Tenants Should Look Out for Intent-To-Vacate Clauses

Leases are generally for a fixed term, such as one year. After that fixed term, it is common for leases to automatically renew for the same fixed term (e.g., another single year), or for the lease to renew to a month-to-month tenancy. Tenants need to be aware of what they have to do if they do not wish for their lease to automatically renew. Leases often contain an intent-to-vacate clause that requires the tenant to provide written notice of the intent to not renew the lease. This notice often must be provided to the landlord by a certain time (e.g., within 30 days of the end of the lease term).

Q: What, exactly, is an “intent to vacate” clause?
A: These are clauses (usually found near the end of the lease agreement) that deal with what will happen to the lease agreement at the end of the lease term. They usually require the tenant to give the landlord advance written notice of the tenant’s intent to leave the property at the end of the lease term. Such clauses let landlords know when they will need to find new tenants, but they may act as traps for unwary tenants who may not realize they must give written notice of their intention to leave.

Q: I didn’t realize my lease agreement contained an intent-to-vacate clause, and I figured my lease was up at the end of the year. I told my landlord I was leaving, but I didn’t give him written notice. Will I be stuck with a renewed lease?
A: Maybe not. Giving timely written notice of non-renewal is the safest way to ensure that your lease is not renewed, but several Ohio courts have found that, where a tenant provided a landlord with timely oral notice, but not written notice, the tenant did enough to comply with the notice requirement. If the landlord agrees that the tenant gave timely oral notice or the tenant has witnesses or other evidence of the oral notice of non-renewal, then a court would be even more likely to find that the tenant complied with the notice requirement.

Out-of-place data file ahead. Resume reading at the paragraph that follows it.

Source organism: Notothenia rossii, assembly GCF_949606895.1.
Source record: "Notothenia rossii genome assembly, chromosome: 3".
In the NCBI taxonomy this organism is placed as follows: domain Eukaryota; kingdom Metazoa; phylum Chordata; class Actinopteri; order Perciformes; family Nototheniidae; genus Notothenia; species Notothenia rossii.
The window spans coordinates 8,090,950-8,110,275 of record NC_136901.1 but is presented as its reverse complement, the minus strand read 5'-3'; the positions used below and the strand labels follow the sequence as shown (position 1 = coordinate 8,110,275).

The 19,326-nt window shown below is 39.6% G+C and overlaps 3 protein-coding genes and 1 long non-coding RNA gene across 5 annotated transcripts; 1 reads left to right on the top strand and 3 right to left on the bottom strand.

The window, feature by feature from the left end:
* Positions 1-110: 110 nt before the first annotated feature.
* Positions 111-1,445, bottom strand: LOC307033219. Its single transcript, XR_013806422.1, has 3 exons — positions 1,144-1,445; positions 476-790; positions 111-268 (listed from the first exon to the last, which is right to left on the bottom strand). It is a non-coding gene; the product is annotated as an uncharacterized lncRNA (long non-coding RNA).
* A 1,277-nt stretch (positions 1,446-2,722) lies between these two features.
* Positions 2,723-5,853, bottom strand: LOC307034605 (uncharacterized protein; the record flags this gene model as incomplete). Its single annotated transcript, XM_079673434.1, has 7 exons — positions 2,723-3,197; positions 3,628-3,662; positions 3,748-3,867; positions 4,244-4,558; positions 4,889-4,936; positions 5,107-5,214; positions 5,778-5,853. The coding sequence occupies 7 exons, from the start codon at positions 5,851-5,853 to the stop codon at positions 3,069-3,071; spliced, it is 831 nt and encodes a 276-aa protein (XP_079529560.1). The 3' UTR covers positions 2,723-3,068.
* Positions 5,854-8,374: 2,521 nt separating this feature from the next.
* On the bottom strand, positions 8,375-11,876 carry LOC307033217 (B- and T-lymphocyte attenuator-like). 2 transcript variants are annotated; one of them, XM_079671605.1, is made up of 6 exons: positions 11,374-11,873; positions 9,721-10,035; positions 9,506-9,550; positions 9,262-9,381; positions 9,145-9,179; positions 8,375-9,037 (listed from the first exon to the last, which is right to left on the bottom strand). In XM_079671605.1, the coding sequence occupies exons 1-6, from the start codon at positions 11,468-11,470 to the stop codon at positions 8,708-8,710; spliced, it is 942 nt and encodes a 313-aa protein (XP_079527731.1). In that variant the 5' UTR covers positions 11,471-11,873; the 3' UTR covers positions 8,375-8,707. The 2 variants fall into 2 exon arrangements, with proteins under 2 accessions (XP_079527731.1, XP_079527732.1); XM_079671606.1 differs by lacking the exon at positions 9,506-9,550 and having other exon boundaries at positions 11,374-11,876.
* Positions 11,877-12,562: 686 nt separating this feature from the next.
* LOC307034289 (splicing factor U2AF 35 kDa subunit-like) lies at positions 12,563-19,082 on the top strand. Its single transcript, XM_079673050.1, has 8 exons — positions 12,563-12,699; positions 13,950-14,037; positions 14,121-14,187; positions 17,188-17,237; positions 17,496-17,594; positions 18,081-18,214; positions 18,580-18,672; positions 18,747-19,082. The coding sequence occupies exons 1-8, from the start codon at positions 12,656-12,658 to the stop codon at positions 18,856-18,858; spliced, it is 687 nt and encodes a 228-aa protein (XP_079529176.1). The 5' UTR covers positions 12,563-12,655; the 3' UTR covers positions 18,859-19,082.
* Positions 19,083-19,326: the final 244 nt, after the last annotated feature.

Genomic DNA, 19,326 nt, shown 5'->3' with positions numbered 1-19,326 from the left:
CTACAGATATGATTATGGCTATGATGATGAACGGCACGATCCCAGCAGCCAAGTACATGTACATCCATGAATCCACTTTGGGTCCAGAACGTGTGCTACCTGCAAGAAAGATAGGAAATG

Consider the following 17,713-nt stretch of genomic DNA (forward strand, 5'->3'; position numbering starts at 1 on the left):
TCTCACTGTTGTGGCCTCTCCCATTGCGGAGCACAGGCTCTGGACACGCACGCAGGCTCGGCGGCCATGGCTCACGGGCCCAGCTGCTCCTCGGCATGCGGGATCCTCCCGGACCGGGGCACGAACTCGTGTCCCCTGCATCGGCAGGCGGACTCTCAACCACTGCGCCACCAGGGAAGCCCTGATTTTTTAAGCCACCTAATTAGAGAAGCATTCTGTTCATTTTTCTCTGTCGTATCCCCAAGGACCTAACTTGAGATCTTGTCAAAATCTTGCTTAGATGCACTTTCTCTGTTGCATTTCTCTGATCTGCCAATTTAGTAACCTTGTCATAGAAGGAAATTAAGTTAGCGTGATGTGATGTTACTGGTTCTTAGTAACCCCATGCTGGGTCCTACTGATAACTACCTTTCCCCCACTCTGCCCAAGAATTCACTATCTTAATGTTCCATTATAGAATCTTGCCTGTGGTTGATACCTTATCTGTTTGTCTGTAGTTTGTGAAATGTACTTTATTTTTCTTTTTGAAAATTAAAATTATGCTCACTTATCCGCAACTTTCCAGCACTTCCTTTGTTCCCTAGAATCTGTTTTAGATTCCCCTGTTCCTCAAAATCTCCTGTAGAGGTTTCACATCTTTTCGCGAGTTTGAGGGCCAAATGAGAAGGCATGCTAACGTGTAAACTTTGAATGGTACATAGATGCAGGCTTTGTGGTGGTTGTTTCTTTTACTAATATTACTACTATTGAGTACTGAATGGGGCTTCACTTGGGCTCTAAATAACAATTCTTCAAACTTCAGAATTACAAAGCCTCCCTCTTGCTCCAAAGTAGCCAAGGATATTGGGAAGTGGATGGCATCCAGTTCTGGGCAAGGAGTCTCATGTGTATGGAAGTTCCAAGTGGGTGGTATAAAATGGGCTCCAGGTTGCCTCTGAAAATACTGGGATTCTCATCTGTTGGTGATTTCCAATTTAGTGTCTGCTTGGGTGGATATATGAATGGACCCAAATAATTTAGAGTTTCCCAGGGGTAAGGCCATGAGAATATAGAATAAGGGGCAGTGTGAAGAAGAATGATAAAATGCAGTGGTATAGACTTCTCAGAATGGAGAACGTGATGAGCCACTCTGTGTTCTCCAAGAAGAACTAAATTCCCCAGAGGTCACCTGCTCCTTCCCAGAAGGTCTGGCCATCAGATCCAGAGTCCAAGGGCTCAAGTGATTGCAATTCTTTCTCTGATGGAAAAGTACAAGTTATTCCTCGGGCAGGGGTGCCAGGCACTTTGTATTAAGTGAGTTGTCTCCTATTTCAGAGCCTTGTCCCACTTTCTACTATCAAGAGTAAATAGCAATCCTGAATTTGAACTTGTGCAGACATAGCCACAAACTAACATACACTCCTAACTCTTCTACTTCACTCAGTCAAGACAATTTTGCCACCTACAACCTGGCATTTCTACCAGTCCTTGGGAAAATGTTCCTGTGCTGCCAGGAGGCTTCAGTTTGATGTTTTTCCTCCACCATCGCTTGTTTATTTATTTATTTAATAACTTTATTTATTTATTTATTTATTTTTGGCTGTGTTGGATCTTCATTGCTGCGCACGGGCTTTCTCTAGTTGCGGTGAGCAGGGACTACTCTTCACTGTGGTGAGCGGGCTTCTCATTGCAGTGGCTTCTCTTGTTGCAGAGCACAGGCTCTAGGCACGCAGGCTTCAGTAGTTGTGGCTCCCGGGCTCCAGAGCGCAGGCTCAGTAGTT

Q: How can I prove that I gave my landlord notice?
A: Send your landlord a letter saying you will not be renewing your lease agreement. Put your address and your landlord’s address on the letter. Sign and date the letter and keep a photocopy of it for your records. Take the letter to the post office and ask the postal clerk for a “certificate of mailing.” This costs about $1.30. Write the name and address of the landlord on the certificate of mailing and the clerk will stamp it. The photocopy of the letter and the certificate of mailing should be good proof that you mailed the letter. You can also send the letter by certified mail, but that is more expensive and there can be delivery problems if the post office cannot find someone to sign for the letter. If the lease allows for oral notice of non-renewal, have someone else be present for the conversation with your landlord so that person can verify you provided oral notice, if necessary.

11/9/2015​​

This “Law You Can Use” consumer legal information column was provided by the Ohio State Bar Association (OSBA). It was originally prepared by Columbus attorney Eric E. Willison, and updated by attorney Benjamin D. Horne of the Legal Aid Society of Columbus. ​​

Articles appearing in this column are intended to provide broad, general information about the law. Before applying this information to a specific legal problem, readers are urged to seek advice from an attorney.

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